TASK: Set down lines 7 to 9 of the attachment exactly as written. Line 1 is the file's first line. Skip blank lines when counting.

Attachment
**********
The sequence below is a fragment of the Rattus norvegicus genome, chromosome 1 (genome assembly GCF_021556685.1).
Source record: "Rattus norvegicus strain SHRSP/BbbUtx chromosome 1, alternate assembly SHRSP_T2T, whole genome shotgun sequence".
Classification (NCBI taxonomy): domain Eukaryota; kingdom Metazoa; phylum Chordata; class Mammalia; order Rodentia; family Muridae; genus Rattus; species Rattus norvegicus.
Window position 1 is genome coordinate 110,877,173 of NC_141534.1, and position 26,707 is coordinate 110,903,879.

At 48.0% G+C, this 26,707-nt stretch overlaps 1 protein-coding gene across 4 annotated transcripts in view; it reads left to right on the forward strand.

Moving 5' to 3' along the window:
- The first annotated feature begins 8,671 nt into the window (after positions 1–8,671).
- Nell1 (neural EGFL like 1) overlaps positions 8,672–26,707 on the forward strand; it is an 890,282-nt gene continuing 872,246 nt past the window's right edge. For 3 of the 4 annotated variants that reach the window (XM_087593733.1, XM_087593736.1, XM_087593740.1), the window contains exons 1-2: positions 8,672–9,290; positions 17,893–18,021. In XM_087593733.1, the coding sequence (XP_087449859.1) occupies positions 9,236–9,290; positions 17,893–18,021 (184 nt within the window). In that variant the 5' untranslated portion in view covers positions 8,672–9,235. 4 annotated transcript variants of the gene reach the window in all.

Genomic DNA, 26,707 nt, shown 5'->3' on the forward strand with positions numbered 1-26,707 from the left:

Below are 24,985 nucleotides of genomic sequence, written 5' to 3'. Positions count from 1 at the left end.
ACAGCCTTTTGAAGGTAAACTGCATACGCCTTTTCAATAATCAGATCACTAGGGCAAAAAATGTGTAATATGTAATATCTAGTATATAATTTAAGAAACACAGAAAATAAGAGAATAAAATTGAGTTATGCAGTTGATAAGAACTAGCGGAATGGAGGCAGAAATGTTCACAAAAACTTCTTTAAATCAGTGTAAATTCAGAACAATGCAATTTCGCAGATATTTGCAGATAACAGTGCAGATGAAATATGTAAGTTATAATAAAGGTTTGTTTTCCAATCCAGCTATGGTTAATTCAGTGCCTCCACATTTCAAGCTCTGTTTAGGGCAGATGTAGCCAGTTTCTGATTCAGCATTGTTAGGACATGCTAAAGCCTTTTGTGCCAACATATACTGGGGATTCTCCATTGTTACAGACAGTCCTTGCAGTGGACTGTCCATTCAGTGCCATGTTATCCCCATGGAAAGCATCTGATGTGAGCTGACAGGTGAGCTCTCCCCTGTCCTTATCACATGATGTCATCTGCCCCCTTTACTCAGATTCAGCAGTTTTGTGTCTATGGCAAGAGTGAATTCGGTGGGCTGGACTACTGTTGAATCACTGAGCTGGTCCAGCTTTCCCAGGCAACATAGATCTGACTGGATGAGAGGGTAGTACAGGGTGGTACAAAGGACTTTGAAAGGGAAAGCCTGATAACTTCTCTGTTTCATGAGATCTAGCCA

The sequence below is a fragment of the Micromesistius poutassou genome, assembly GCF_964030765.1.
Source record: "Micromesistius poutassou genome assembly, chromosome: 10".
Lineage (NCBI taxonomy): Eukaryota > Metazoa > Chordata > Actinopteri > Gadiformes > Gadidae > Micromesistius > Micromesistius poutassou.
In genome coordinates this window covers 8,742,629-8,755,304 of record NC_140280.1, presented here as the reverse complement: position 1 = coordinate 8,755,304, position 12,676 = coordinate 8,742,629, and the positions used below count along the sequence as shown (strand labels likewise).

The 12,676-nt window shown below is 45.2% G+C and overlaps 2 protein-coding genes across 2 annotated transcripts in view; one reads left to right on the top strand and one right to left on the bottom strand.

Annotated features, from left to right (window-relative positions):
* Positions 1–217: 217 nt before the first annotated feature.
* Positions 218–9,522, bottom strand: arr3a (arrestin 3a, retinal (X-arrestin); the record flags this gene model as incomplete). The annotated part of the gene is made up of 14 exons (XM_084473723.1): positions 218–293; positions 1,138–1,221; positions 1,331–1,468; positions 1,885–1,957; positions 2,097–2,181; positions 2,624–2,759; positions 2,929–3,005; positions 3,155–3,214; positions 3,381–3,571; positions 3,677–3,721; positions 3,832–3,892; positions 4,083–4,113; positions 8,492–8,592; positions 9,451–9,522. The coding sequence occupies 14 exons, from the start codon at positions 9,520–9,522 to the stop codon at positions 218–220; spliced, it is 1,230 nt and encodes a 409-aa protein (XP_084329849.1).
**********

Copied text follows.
- The first annotated feature begins 8,671 nt into the window (after positions 1–8,671).
- Nell1 (neural EGFL like 1) overlaps positions 8,672–26,707 on the forward strand; it is an 890,282-nt gene continuing 872,246 nt past the window's right edge. For 3 of the 4 annotated variants that reach the window (XM_087593733.1, XM_087593736.1, XM_087593740.1), the window contains exons 1-2: positions 8,672–9,290; positions 17,893–18,021. In XM_087593733.1, the coding sequence (XP_087449859.1) occupies positions 9,236–9,290; positions 17,893–18,021 (184 nt within the window). In that variant the 5' untranslated portion in view covers positions 8,672–9,235. 4 annotated transcript variants of the gene reach the window in all.

Genomic DNA, 26,707 nt, shown 5'->3' on the forward strand with positions numbered 1-26,707 from the left: